What is depression?

By | 13.10.2018

Clinical depression, or unipolar depression, is a moodMDI symptoms image disorder in which the individual may feel sad, helpless, hopeless, as if life is just too overwhelming and burdensome.

Is depression a necessary or inevitable experience? The answer is clearly. . . yes and no. Yes, everyone experiences depressed feelings from time to time; no one escapes the hurtful things in life. No, not everyone sinks into depression in the face of adversity.

Depression can be a completely normal response to painful circumstances, or it can be a sign that a person is “going down in flames” because he or she doesn’t know how to handle sensitively something that must be handled with skill.

The more complex our world gets, the more things we face that need to be handled with great care. That includes both internal experiences, such as sadness over the breakup of a relationship, and external ones, such as being laid off from a job.

Depression affects every aspect of a person’s life, from biology (such as sleep problems) to relationships (such as withdrawal). Intervention, such as professional therapy or counseling, is usually needed to alleviate the disorder.

This should not be confused with manic depression, or bipolar disorder, a condition in which the individual can swing from extreme highs, or mania, to severe lows, or depression. While help for bipolar disorder is usually a combination of medication and therapy, clinical depression can usually be treated successfully with brief therapy methods alone.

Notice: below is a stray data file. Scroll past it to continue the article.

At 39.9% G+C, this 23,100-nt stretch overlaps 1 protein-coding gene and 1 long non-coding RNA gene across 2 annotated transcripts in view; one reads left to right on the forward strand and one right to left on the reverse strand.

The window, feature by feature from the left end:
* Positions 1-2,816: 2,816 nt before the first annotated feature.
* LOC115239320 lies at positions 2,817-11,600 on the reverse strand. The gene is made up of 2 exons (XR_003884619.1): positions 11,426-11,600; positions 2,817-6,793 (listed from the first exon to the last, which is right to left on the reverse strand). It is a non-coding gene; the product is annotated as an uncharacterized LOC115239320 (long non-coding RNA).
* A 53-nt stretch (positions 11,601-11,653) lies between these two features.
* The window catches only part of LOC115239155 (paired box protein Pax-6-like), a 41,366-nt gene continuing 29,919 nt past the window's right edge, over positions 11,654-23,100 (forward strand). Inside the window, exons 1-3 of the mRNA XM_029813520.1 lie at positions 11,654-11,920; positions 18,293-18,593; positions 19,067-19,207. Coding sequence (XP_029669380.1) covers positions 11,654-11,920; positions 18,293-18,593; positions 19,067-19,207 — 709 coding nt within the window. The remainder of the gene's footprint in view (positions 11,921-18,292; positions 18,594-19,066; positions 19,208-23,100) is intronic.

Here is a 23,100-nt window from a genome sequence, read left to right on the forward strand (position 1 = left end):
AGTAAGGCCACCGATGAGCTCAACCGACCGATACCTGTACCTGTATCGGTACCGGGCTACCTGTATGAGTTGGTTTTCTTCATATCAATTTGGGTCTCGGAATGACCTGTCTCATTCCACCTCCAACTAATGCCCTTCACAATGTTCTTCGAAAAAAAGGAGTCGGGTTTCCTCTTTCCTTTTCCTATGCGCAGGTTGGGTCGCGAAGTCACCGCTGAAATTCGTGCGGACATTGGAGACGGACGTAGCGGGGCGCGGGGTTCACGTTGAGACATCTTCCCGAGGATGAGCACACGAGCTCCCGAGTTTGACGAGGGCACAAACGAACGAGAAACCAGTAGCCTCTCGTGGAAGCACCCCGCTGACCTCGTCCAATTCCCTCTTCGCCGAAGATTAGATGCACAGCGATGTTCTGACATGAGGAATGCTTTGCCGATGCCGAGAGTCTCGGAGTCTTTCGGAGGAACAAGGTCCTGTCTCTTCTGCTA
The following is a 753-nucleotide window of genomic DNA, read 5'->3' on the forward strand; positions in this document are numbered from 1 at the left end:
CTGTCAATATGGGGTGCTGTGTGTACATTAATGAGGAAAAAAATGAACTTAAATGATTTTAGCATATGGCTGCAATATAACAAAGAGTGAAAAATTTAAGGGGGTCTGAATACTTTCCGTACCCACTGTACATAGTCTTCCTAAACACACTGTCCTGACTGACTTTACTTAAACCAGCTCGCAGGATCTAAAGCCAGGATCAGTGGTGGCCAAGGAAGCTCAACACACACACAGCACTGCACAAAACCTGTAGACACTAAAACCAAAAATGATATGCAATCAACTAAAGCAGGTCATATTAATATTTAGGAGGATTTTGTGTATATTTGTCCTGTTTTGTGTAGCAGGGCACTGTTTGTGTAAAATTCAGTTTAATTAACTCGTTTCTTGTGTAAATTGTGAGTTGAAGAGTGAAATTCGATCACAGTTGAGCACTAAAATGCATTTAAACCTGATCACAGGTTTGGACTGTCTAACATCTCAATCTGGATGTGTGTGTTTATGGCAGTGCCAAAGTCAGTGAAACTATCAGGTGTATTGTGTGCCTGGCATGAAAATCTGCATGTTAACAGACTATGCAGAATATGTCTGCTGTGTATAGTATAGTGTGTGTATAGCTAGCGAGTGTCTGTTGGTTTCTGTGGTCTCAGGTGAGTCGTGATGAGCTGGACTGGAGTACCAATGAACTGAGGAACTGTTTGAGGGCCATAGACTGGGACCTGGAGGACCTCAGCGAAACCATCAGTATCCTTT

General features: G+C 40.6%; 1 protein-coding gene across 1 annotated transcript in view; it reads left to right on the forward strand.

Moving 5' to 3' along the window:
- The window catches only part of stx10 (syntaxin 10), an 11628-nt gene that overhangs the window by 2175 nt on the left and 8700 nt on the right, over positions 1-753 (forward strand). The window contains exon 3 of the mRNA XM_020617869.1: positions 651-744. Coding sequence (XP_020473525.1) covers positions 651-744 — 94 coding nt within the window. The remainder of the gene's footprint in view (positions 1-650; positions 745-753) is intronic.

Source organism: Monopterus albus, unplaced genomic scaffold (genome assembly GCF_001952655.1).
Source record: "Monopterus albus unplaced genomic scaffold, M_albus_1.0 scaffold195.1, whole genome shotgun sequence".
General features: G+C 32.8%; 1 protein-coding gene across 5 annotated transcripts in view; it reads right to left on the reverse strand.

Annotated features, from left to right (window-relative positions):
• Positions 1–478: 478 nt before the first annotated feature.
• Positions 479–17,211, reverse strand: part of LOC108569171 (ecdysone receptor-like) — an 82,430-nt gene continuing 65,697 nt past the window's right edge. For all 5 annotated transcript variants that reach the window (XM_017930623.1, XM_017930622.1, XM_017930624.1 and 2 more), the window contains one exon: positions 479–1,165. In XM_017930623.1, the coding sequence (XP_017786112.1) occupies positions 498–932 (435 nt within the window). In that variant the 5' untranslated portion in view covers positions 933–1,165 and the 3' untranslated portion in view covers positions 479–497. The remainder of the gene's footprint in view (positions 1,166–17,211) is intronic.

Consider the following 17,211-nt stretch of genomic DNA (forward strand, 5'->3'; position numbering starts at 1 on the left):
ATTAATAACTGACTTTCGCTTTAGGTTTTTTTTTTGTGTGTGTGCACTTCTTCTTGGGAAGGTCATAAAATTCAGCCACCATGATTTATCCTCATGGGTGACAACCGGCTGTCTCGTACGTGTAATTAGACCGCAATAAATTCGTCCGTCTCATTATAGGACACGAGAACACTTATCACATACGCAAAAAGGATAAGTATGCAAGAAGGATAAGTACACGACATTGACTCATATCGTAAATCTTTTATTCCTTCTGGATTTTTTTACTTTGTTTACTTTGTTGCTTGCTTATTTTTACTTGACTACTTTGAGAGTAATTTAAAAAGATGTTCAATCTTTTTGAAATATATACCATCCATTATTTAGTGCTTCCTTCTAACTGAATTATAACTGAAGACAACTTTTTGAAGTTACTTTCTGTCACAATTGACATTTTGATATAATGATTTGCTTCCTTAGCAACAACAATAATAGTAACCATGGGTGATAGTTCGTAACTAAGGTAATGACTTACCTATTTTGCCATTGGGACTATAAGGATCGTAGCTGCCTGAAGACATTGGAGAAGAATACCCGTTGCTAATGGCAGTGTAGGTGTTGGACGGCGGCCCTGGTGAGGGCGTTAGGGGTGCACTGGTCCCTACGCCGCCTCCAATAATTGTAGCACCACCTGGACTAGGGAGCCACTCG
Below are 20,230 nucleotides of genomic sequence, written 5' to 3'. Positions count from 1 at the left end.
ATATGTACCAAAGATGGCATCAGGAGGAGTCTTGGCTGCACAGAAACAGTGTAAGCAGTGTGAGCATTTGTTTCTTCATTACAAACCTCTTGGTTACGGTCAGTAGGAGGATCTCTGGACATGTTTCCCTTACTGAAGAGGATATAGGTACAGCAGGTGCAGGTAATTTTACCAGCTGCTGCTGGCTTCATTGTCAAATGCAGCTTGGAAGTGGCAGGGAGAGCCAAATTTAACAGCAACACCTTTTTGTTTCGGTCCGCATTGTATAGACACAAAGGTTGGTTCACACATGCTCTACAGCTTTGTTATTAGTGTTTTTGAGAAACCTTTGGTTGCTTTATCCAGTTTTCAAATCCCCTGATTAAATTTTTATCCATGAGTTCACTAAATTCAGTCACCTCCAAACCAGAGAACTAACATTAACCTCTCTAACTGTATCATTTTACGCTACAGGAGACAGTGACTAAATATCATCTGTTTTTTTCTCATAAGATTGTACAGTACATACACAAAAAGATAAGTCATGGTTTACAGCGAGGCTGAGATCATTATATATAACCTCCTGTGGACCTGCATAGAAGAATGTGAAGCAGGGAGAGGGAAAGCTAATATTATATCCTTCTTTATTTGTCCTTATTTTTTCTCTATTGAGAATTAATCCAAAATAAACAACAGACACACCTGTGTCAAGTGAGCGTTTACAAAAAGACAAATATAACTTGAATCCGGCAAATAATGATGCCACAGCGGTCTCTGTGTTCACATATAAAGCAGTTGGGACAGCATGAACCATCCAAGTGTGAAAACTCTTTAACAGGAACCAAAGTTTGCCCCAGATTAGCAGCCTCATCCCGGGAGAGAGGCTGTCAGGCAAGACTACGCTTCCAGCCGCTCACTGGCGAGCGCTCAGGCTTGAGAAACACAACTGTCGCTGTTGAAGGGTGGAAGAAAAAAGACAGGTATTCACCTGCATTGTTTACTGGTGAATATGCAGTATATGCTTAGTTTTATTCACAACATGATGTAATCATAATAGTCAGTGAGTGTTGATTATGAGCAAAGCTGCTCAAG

The symptoms of depression vary between individuals. While one person may be too agitated to sleep, another may become lethargic and sleep most of the day. Sometimes it can help to look at changes in thought and behavior for telltale signs of this disorder.

Depression can affect:

  • The Body. Insomnia and fatigue are the most common symptoms of depression manifested in the body.
  • The Mind. Difficulty making decisions, paying attention, or spinning around the same negative thoughts (“rumination”) are common mental (“cognitive”) symptoms of the disorder.
  • Behavior. Depression can cause people to behave self-destructively, impulsively, cry uncontrollably for what seems like no reason, attempt to commit suicide, or abuse drugs or alcohol in order to cope.
  • Emotions. Feelings of sadness, worthlessness, emptiness and excessive guilt can be triggered.
  • Relationships. Depression can make relationships with others much more difficult; entering into destructive relationships or choosing social isolation are common during depression.

How do you cure depression?

Depression can’t really be cured because life is forever throwing at all of us difficulties we must learn to face and manage skillfully. Sadness and hurt are parts of life that no one escapes. A goal is to handle difficulties as temporary problems to be solved in efficient ways.

With sensible approaches to psychotherapy–and medication, if necessary–depression can be managed and overcome. Going to therapy to learn appropriate coping mechanisms can help a depressed person feel better about himself or herself in a surprisingly short period of time–usually a dozen sessions or less.

It is now known that depression occurs as a result of biological, social, and psychological factors, so taking all elements into account is important if therapy is to succeed.